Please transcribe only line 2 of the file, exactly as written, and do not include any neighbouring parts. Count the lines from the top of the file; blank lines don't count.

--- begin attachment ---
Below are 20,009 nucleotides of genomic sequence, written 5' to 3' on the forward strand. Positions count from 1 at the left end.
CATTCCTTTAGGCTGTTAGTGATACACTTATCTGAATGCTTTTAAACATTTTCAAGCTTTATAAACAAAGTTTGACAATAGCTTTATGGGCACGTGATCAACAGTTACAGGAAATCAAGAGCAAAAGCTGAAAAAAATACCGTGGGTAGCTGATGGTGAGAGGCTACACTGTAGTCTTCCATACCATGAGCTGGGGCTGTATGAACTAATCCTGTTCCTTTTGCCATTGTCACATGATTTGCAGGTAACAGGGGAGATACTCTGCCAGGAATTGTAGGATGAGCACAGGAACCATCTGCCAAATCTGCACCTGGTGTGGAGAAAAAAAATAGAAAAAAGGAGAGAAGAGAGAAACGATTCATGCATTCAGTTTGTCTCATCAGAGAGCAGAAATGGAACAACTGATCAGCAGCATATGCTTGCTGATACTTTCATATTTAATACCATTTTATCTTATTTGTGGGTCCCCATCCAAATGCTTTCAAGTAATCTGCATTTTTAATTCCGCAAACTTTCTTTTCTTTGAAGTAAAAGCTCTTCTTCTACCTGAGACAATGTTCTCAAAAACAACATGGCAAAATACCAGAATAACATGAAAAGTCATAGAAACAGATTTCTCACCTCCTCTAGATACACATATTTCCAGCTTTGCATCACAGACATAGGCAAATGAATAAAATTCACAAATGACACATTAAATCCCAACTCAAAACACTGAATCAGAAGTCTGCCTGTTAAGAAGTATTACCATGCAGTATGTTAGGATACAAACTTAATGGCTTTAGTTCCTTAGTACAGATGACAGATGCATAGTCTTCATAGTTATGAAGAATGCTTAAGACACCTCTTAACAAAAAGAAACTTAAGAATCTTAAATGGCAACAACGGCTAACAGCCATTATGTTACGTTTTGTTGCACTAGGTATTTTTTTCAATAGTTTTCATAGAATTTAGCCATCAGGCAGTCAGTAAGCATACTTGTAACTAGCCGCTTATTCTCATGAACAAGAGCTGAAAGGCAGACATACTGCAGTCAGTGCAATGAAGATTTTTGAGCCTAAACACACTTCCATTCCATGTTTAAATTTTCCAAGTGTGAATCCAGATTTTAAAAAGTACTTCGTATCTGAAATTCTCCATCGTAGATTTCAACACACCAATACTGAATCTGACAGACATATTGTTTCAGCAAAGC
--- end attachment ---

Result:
CATTCCTTTAGGCTGTTAGTGATACACTTATCTGAATGCTTTTAAACATTTTCAAGCTTTATAAACAAAGTTTGACAATAGCTTTATGGGCACGTGATCAACAGTTACAGGAAATCAAGAGCAAAAGCTGAAAAAAATACCGTGGGTAGCTGATGGTGAGAGGCTACACTGTAGTCTTCCATACCATGAGCTGGGGCTGTATGAACTAATCCTGTTCCTTTTGCCATTGTCACATGATTTGCAGGTAACAGGGGAGATACTCTGCCAGGAATTGTAGGATGAGCACAGGAACCATCTGCCAAATCTGCACCTGGTGTGGAGAAAAAAAATAGAAAAAAGGAGAGAAGAGAGAAACGATTCATGCATTCAGTTTGTCTCATCAGAGAGCAGAAATGGAACAACTGATCAGCAGCATATGCTTGCTGATACTTTCATATTTAATACCATTTTATCTTATTTGTGGGTCCCCATCCAAATGCTTTCAAGTAATCTGCATTTTTAATTCCGCAAACTTTCTTTTCTTTGAAGTAAAAGCTCTTCTTCTACCTGAGACAATGTTCTCAAAAACAACATGGCAAAATACCAGAATAACATGAAAAGTCATAGAAACAGATTTCTCACCTCCTCTAGATACACATATTTCCAGCTTTGCATCACAGACATAGGCAAATGAATAAAATTCACAAATGACACATTAAATCCCAACTCAAAACACTGAATCAGAAGTCTGCCTGTTAAGAAGTATTACCATGCAGTATGTTAGGATACAAACTTAATGGCTTTAGTTCCTTAGTACAGATGACAGATGCATAGTCTTCATAGTTATGAAGAATGCTTAAGACACCTCTTAACAAAAAGAAACTTAAGAATCTTAAATGGCAACAACGGCTAACAGCCATTATGTTACGTTTTGTTGCACTAGGTATTTTTTTCAATAGTTTTCATAGAATTTAGCCATCAGGCAGTCAGTAAGCATACTTGTAACTAGCCGCTTATTCTCATGAACAAGAGCTGAAAGGCAGACATACTGCAGTCAGTGCAATGAAGATTTTTGAGCCTAAACACACTTCCATTCCATGTTTAAATTTTCCAAGTGTGAATCCAGATTTTAAAAAGTACTTCGTATCTGAAATTCTCCATCGTAGATTTCAACACACCAATACTGAATCTGACAGACATATTGTTTCAGCAAAGC